It cannot be seriously questioned that the findings in the first quoted paragraph are correct. The petitioner's annual report for the year ended December 31, 1948 shows charges to "Flood Costs and Contingencies" in the sum of $1,705,066.66. Against this was credited $624,000 estimated tax reductions, leaving a balance of $1,081,066.66. The common stock was reduced by 10 per cent, and the amount of $419,707.60 arising therefrom was transferred to capital surplus. The $1,081,066.66 was charged to earned surplus, creating an earned surplus deficit of $236,947.37, which in turn was eliminated by a charge to capital surplus. The expense of capital stock retirement, $4,979.61 and a preferred stock dividend of $78,361.92 were also charged to capital surplus. The petitioner's own figures fully warrant the Commission's finding. Nor is is the finding vitiated because after the flood the petitioner sold 326,700 shares of stock at $8.25 per share for a total of $2,695,275 by way of recoupment of its capital position. In fact, the flood necessitated what the petitioner itself refers to as a "quasi-reorganization" of its corporate capital structure.

*585 The petitioner says that the facts found should not have been considered at all, and fears that such consideration resulted in a reduced return concealed behind an equivocal general statement. The consideration given is shown by the Commission's statement in connection with the ultimate finding on rate of return: "the petitioner has maintained a relatively low earnings-price ratio on its common stock in spite of the adverse market circumstances introduced by the impact of the flood disaster." Surely this use was legitimate, and no other use appears. The petitioner points out no way in which it has been improperly affected by the consideration which it supposes. The result reached, the return fixed, is consistent with a limitation of use to that quoted. The Commission patently was aware that it "was required to report fully upon all the substantial issues raised by the material evidence in the case," Petition of New England Tel. & Tel. Co., supra, 115 Vt. at page 501, 66 A.2d 135, and it discharged that requirement. It standing thus, we will not conjecture that the Commission concealed anything behind anything, particularly in the face of the presumption that it did its duty.

In its discussion of the subject matter just finished with, the petitioner stresses the magnitude of the loss occasioned its stockholders by reason of flood damage, and we, too, are impressed with the seriousness of their deprivation. Although it does not affect the decision in the instant case, we take the occasion offered by the petitioner's argument to remark, as a guidepost for the future, that the risk of economic catastrophe rests on the owners of a regulated as well as an unregulated business, and that the public, as consumers, cannot reasonably be expected to reimburse the stockholders of a regulated enterprise for losses occasioned thereby. Such losses do not fall within the most satisfactory definition of depreciation for which allowance is to be made in fixing the rate base for a public utility, namely: The loss, not restored by current maintenance, which is due to all the factors causing the ultimate retirement of the property, embracing wear and tear, decay, inadequacy and obsolescence. Lindheimer v. Illinois Bell Tel. Co., 292 U.S. 151, 54 S. Ct. 658, 78 L. Ed. 1182; 43 Am. Jur., Public Utilities and Services, Sec. 145, p. 669.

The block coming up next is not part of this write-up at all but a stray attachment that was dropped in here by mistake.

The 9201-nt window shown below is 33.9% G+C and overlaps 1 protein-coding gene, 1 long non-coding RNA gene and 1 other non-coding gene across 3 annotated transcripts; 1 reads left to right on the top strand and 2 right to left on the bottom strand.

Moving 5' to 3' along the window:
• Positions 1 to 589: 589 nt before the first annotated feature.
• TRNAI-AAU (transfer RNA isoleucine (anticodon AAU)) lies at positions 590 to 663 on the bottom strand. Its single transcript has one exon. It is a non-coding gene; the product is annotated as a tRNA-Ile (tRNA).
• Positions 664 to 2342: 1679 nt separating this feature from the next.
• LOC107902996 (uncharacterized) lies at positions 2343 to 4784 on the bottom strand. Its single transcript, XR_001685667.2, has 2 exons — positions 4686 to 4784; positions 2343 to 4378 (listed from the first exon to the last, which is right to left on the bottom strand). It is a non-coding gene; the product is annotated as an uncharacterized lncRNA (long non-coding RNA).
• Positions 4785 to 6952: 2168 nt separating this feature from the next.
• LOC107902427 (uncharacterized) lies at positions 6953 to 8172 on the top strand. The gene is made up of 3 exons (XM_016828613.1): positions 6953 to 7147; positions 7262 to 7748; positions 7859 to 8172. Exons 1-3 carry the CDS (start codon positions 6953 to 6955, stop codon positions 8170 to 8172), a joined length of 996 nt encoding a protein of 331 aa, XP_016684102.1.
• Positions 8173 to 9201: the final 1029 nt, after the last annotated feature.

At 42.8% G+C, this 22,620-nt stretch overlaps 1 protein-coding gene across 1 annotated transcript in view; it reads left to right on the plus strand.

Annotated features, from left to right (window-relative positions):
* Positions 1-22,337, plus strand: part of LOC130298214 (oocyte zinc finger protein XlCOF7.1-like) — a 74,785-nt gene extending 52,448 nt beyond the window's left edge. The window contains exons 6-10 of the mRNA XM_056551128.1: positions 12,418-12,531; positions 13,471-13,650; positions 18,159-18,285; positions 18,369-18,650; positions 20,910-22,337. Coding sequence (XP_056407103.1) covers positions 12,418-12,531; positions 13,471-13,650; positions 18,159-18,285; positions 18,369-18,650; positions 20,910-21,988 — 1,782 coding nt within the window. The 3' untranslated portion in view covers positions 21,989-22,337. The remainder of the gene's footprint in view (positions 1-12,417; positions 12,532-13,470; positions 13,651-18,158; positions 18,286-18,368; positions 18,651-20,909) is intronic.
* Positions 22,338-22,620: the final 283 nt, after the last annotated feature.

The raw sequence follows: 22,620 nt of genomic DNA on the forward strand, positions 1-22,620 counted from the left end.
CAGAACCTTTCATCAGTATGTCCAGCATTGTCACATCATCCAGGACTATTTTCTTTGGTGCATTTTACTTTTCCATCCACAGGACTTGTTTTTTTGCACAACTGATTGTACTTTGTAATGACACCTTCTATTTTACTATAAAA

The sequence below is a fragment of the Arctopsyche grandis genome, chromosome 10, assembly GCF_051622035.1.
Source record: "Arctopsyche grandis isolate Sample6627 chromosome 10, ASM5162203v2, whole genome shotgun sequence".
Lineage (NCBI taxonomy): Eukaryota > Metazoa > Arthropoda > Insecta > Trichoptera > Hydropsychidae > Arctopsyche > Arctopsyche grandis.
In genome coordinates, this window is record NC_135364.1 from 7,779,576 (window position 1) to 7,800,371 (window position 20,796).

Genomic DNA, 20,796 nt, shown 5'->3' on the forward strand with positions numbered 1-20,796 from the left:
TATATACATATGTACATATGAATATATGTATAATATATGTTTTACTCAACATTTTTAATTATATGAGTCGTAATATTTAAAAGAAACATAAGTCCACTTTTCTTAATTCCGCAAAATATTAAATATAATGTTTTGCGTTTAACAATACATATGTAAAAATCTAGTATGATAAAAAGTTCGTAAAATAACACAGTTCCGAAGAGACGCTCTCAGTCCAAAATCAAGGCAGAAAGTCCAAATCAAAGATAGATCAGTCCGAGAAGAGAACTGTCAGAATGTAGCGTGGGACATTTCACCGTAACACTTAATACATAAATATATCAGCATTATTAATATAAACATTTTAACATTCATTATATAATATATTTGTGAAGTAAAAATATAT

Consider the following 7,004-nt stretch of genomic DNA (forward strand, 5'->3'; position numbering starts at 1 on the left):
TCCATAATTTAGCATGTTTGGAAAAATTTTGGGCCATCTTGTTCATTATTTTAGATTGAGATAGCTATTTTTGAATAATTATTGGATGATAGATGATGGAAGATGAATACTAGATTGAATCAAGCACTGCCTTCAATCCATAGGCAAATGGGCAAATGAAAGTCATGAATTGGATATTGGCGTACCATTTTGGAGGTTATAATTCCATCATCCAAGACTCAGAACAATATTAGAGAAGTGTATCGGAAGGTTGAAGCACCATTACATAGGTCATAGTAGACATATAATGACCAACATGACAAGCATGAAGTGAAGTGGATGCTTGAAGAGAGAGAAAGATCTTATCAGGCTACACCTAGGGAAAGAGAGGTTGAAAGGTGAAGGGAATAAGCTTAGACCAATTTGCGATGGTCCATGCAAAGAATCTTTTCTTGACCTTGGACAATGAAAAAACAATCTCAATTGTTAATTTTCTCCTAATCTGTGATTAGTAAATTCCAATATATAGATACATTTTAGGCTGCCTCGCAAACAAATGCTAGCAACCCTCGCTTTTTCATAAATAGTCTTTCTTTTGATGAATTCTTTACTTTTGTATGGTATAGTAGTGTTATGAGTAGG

In this, as in every rate case, there is left a reasonable margin of fluctuation and uncertainty. Dayton Power & Light Co. v. Public Utilities Commission of Ohio, 292 U.S. 290, 310, 54 S. Ct. 647, 78 L. Ed. 1267, 1281. But over a period of years fluctuations tend to offset and equalize each other. Neither management nor regulatory commissions possess the foresight to fix a rate structure which will yield with precision and exactness a given rate of return for any future period of time. Southern Bell Tel. & Tel. Co., 76 P.U.R.,N.S., 33. A rate of return may be reasonable at one time and become too high or too low by changes affecting opportunities for investment, the money market, and business conditions generally. Bluefield Water Works and Improvement Co. v. Public Service Commission of the State of West Virginia, 262 U.S. 679, 43 S. Ct. 675, 67 L. Ed. 1176, 1183. This is not an order for all time. If in the light of experience the rates turn out to be inadequate, the doors of the Commission are open for increased allowances. V.S. 9375-9376, Rev. 1947; Federal Power Commission v. Hope Natural Gas Co., 320 U.S. 591, 615, 64 S. Ct. 281; 88 L. Ed. 333, 352. Conversely, if the rates prove overly generous, a remedy is provided by V.S. 9365-9368, Rev.1947.

Each and every question briefed has been deliberated and decided. The Commission's decision is deemed sound in law.

The order of the Public Service Commission dated August 5, 1949 and its supplemental order dated September 2, 1949 are affirmed. To be certified to the Public Service Commission.